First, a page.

We spend a third of our lives asleep, and most of us dream. Usually, these dreams make no logical sense, yet at the same time can feel incredibly realistic. What’s going on in our brains when we dream, and why do we dream?
The Study of Dreams
Oneirology is the name given to the study of dreams. In human history, this hardly existed because as you can imagine, dreams are not physical objects that we can hold, examine directly and measure. This makes understanding them very difficult.
It is estimated that the average person forgets 95% of their dreams… within 10 minutes of waking up. This further adds to the difficulty of studying them as you cannot rely on the dreamer to tell you exactly what happened. So, how do we study them?
REM is short for Rapid Eye Movements . REM sleep is the deep sleep stage of the sleep cycle, and the reason why it is called REM, is because in this stage the sleeper’s eyes are rapidly darting around under their eye lids. REM sleep accounts for 20-25% of all sleep, and we drift in and out of it on average 4-5 times per night.
Why is REM relevant to dreaming?
By studying the electrical activity in the brain while one sleeps, scientists have shown that the levels of activity are incredibly high during REM. In fact, so high, that these levels are similar to those when awake .
The biggest difference in these activities is that certain chemicals in the brain, such as serotonin, are almost completely blocked thus stopping us from carrying out our dreams. For example, if you dream that you are climbing walls and jumping off them, you don’t end up hurting yourself in waking life. Some people have certain REM sleep disorders where they cannot achieve complete REM sleep. Disorders such as these cause sleep walking. Sleep walking is your body basically attempting to act out your dreams.
When in REM sleep, you are harder to wake up; when you are woken, there is a very high chance you will be able to remember your dreams much more vividly. If you wake up to an alarm to get ready for work or school and realise you can recall every bit of detail of your dream, you were in REM sleep prior to waking up.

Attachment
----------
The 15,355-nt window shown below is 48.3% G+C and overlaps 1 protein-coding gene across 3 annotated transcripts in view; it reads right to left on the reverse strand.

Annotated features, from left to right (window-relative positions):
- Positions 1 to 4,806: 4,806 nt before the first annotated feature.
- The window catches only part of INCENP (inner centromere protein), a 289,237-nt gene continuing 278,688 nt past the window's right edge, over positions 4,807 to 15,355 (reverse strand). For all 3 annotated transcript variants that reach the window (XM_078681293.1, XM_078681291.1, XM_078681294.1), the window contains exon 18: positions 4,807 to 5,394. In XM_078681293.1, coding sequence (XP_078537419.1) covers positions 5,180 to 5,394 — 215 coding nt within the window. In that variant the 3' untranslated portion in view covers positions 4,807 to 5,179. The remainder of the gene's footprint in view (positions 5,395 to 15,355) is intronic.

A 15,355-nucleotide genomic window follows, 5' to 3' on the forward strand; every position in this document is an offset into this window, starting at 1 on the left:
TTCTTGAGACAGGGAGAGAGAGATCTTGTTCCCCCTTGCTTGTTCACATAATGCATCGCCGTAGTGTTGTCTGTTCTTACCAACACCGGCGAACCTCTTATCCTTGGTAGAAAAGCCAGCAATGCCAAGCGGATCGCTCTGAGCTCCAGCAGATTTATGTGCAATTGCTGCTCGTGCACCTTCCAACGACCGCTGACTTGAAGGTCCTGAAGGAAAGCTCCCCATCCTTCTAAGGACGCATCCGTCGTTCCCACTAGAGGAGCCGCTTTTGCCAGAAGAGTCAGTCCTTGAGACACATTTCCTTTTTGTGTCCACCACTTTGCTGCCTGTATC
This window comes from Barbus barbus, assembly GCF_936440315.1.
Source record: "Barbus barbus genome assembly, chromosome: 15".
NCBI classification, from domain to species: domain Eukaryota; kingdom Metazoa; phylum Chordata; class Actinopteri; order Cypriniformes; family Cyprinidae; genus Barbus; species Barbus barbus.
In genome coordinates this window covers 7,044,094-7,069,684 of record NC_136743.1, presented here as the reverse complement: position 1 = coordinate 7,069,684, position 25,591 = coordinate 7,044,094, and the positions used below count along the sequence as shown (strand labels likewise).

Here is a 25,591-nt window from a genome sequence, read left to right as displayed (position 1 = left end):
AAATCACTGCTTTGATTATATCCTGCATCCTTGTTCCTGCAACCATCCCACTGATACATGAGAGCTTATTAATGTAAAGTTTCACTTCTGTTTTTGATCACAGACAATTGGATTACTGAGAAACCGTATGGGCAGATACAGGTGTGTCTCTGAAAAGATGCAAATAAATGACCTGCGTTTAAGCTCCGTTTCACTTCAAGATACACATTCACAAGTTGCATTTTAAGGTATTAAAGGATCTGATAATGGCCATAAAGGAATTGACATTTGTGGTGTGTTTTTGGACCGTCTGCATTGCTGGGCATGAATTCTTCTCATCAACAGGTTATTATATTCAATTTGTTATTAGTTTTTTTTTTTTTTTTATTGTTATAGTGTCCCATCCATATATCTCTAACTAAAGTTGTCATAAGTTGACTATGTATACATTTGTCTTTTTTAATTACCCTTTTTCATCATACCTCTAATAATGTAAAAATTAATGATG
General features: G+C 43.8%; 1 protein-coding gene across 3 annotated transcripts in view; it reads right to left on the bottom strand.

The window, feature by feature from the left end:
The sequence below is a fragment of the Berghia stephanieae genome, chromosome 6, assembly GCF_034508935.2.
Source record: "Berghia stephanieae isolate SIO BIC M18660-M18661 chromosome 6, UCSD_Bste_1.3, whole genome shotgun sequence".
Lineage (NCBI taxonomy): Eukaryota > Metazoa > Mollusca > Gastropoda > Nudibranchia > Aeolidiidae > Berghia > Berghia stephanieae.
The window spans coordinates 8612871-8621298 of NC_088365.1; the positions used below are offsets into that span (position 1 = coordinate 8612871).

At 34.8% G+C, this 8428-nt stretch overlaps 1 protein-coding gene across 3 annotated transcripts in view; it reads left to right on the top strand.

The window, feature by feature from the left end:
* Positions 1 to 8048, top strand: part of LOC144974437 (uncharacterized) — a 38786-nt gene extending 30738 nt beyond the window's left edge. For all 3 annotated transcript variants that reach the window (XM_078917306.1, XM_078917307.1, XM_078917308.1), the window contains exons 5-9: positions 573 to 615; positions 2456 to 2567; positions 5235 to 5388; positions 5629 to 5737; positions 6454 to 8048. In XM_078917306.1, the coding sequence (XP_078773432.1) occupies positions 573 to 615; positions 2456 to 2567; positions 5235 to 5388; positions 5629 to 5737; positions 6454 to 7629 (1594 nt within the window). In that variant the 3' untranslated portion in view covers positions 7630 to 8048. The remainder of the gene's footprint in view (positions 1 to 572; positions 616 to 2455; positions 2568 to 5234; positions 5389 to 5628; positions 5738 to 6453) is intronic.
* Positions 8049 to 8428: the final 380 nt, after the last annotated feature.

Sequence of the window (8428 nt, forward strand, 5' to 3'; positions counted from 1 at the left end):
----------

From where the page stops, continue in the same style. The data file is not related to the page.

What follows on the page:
Being deprived of REM sleep has proven to have a significant effect on one’s memory. In fact, memory recollection of things learnt the day before, without enough REM sleep, is shockingly terrible.
WHY do we dream?
If you learn something new in the day, for example, learning how to get the car moving on your first driving lesson; the electrical activity going on in your brain during this learning process is effectively repeated during REM sleep .
In a single day, a lot of electrical activity occurs in the brain via simply thinking, or learning new skills, such as driving as mentioned above. When some of these thoughts are replayed in REM sleep, the conscious mind (the Cortex in the Brain) detects them and cannot make sense of them completely as they are not replayed in order. Consequently, it attempts to link all these thoughts together into a cohesive story which then forms a dream. This explains why they can also be incredibly random.
Is this all completely true? Unfortunately, the answer is no. As much as we understand REM sleep, the actual conclusion of why we dream is just a theory. While this theory can be somewhat accurate to some extent, it is not a definitive explanation for why we dream; meaning dreams, are still a mystery.
What us humans have been able to explain is incredible, yet we struggle with one of the things humans do most; dream. Mind blowing.
If you have any questions, leave them below and until next time, take care.
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